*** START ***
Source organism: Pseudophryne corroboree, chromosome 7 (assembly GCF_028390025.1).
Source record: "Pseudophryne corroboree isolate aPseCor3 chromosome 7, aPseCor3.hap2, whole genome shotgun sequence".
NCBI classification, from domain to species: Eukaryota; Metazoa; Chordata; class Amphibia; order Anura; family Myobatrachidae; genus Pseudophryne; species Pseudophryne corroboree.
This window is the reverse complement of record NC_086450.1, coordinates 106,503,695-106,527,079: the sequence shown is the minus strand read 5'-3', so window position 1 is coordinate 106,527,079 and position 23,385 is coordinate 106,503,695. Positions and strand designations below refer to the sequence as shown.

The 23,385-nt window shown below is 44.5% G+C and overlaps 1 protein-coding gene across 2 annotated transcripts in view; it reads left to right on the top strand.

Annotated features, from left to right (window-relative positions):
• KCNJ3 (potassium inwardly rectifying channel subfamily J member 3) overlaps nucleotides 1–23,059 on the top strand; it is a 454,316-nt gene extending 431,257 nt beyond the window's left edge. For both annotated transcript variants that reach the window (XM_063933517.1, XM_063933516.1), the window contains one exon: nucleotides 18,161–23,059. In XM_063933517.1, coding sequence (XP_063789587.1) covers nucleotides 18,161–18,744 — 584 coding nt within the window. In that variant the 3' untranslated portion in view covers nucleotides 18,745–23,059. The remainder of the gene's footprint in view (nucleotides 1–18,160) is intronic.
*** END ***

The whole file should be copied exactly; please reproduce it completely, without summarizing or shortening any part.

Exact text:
Source organism: Pseudophryne corroboree, chromosome 7 (assembly GCF_028390025.1).
Source record: "Pseudophryne corroboree isolate aPseCor3 chromosome 7, aPseCor3.hap2, whole genome shotgun sequence".
NCBI classification, from domain to species: Eukaryota; Metazoa; Chordata; class Amphibia; order Anura; family Myobatrachidae; genus Pseudophryne; species Pseudophryne corroboree.
This window is the reverse complement of record NC_086450.1, coordinates 106,503,695-106,527,079: the sequence shown is the minus strand read 5'-3', so window position 1 is coordinate 106,527,079 and position 23,385 is coordinate 106,503,695. Positions and strand designations below refer to the sequence as shown.

The 23,385-nt window shown below is 44.5% G+C and overlaps 1 protein-coding gene across 2 annotated transcripts in view; it reads left to right on the top strand.

Annotated features, from left to right (window-relative positions):
• KCNJ3 (potassium inwardly rectifying channel subfamily J member 3) overlaps nucleotides 1–23,059 on the top strand; it is a 454,316-nt gene extending 431,257 nt beyond the window's left edge. For both annotated transcript variants that reach the window (XM_063933517.1, XM_063933516.1), the window contains one exon: nucleotides 18,161–23,059. In XM_063933517.1, coding sequence (XP_063789587.1) covers nucleotides 18,161–18,744 — 584 coding nt within the window. In that variant the 3' untranslated portion in view covers nucleotides 18,745–23,059. The remainder of the gene's footprint in view (nucleotides 1–18,160) is intronic.